American Working Women's Supply Company

PO Box 100, Deer Park, NY 11729, (516)-667-6266

Dunn Products

37 S. Sangamon Street Chicago, IL 60607, (312)-666-5800

Edmont Wilson division of Becton

Dickinson & Co., 77 Walnut Street Cochoton, OH 43812


PO Box 588, 25 Loring Drive Framingham, MA 01701, (617)-875-3521

Lab Safety Supply

PO Box 1368, Janesville, WI 53547, (800)-356-6964

Magid Glove and Safety Manufacturing Co.

2060 North Kolmar Ave., Chicago, IL 60639, (800)-621-8010 or (312)-384-2070

Newtex Industries

Railroad Avenue, PO Box 25, Victor, NY 14564, (716)-924-9135

Norton Safety Products

PO Box 70729, Charleston, SC 29405, (803)-554-0660

Surety Rubber Co.

Box 92N3, Carrollton, OH 44615

protective clothing and gloves in women's sizes

also supplies Coverderm barrier cream for nonaqueous solvents

manufactures Zetex heat-resistant gloves


Work Glove Manufacturers Association

Box H, Grayslake, IL 60030, (312) 223–9222

National Industrial Glove Distributors Association

2510 Riva Road, Annapolis, MD 21401


Commoner, Lucy, “Resistance to Chemicals of Common Glove Materials” [information packet compiled for AIC General Session Health and Safety Hazards in Art Conservation, AIC 10th Annual Meeting, 1982].

Dionne, E.D., “How to select proper hand protection,” National Safety News vol. 119, no. 5 (May 1979):, pp. 44–53.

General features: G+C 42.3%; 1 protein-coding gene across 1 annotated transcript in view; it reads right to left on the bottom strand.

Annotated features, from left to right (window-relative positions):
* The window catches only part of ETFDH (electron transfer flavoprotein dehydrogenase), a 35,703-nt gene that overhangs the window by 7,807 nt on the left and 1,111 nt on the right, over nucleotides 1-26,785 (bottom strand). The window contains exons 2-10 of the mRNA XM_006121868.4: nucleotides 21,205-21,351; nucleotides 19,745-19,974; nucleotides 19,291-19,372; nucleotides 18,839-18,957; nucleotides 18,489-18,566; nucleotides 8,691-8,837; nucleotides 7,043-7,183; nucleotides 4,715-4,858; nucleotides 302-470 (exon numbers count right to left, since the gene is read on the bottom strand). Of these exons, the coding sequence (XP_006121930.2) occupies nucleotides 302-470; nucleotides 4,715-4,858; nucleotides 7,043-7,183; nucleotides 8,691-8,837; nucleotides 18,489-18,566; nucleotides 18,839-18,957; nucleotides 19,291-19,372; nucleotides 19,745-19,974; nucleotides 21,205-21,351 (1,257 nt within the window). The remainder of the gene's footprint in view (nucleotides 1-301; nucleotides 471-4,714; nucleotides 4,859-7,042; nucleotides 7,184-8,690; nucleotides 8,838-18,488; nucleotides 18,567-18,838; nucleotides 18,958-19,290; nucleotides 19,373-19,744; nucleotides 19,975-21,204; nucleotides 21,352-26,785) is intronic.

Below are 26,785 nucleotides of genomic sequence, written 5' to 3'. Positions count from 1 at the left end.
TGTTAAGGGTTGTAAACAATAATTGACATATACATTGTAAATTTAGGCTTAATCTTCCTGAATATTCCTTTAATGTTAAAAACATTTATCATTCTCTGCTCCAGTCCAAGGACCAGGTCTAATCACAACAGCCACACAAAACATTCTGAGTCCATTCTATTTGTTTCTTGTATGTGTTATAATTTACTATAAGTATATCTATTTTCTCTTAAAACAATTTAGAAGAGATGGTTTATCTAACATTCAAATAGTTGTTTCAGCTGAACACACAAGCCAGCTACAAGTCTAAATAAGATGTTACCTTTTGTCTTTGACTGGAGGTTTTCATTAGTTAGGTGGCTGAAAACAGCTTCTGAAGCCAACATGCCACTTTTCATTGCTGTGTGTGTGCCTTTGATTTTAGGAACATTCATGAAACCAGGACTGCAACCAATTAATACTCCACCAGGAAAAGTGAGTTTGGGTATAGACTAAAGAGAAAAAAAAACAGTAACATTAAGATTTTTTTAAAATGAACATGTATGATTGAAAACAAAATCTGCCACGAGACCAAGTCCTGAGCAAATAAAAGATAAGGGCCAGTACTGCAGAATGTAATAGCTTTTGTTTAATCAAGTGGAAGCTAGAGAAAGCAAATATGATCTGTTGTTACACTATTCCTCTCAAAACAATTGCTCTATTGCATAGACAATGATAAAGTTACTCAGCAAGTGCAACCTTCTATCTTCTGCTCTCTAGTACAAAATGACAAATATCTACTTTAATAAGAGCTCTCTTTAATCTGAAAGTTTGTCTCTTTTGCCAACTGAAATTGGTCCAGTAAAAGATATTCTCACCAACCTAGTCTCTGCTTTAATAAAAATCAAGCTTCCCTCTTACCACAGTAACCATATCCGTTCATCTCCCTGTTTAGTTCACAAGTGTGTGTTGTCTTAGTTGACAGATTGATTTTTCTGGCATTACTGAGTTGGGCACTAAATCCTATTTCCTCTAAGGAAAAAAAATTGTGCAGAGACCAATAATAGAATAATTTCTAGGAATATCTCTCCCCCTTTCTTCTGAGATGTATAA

McCann, Michael, Artist Beware, New York, Watson-Guptill Publications, 1979. “Guidelines for the Selection of Chemical Protective Equipment,” published by Arthur D. Little under the sponsorship of the EPA, 1983.

McFee, D.W., “How well do gloves protect hands against solvents,” Journal of the American Society of Safety Engineers, May 1964.

“NIOSH Certified Personal Protective Equipment 76–145,” published by NIOSH, Division of Technical Services, 4676 Columbia Parkway, Cincinnati, OH 45226.

Petherbridge, Guy, ed., “Safety and Health in the Paper Conservation Laboratory,” The Paper Conservator, Vols 5 & 6, 1980–81.

Stellman, Jeanne and Daum, Susan, Work is Dangerous to Your Health, New York, Vintage Books, 1973.

“Work Gloves,” National Safety News, vol. 118, no. 1 (July 1978), pp. 78–82.

Section Index

Copyright � 1984 American Institute of Historic and Artistic Works